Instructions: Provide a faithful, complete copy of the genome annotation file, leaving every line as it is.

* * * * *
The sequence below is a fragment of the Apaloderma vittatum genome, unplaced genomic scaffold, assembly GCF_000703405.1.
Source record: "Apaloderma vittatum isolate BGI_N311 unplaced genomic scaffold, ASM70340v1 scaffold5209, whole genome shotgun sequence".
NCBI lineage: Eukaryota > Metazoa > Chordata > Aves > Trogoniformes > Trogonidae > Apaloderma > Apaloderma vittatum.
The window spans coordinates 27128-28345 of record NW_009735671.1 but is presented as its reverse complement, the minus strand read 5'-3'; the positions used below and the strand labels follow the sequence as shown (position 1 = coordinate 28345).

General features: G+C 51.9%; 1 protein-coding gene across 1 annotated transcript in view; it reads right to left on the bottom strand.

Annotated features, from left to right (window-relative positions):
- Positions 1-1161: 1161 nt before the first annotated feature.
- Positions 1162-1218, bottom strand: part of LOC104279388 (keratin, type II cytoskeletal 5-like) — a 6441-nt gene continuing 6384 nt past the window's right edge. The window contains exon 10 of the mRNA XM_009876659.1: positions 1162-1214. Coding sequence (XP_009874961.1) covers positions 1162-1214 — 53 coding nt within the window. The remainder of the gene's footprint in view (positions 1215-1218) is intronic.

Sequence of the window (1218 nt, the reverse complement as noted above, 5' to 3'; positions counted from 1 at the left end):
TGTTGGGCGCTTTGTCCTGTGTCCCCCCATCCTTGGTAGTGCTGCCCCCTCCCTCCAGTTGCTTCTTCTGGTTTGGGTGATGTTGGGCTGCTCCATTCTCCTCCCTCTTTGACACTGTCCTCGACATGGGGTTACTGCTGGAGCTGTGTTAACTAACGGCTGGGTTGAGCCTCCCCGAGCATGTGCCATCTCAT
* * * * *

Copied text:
The sequence below is a fragment of the Apaloderma vittatum genome, unplaced genomic scaffold, assembly GCF_000703405.1.
Source record: "Apaloderma vittatum isolate BGI_N311 unplaced genomic scaffold, ASM70340v1 scaffold5209, whole genome shotgun sequence".
NCBI lineage: Eukaryota > Metazoa > Chordata > Aves > Trogoniformes > Trogonidae > Apaloderma > Apaloderma vittatum.
The window spans coordinates 27128-28345 of record NW_009735671.1 but is presented as its reverse complement, the minus strand read 5'-3'; the positions used below and the strand labels follow the sequence as shown (position 1 = coordinate 28345).

General features: G+C 51.9%; 1 protein-coding gene across 1 annotated transcript in view; it reads right to left on the bottom strand.

Annotated features, from left to right (window-relative positions):
- Positions 1-1161: 1161 nt before the first annotated feature.
- Positions 1162-1218, bottom strand: part of LOC104279388 (keratin, type II cytoskeletal 5-like) — a 6441-nt gene continuing 6384 nt past the window's right edge. The window contains exon 10 of the mRNA XM_009876659.1: positions 1162-1214. Coding sequence (XP_009874961.1) covers positions 1162-1214 — 53 coding nt within the window. The remainder of the gene's footprint in view (positions 1215-1218) is intronic.

Sequence of the window (1218 nt, the reverse complement as noted above, 5' to 3'; positions counted from 1 at the left end):
TGTTGGGCGCTTTGTCCTGTGTCCCCCCATCCTTGGTAGTGCTGCCCCCTCCCTCCAGTTGCTTCTTCTGGTTTGGGTGATGTTGGGCTGCTCCATTCTCCTCCCTCTTTGACACTGTCCTCGACATGGGGTTACTGCTGGAGCTGTGTTAACTAACGGCTGGGTTGAGCCTCCCCGAGCATGTGCCATCTCAT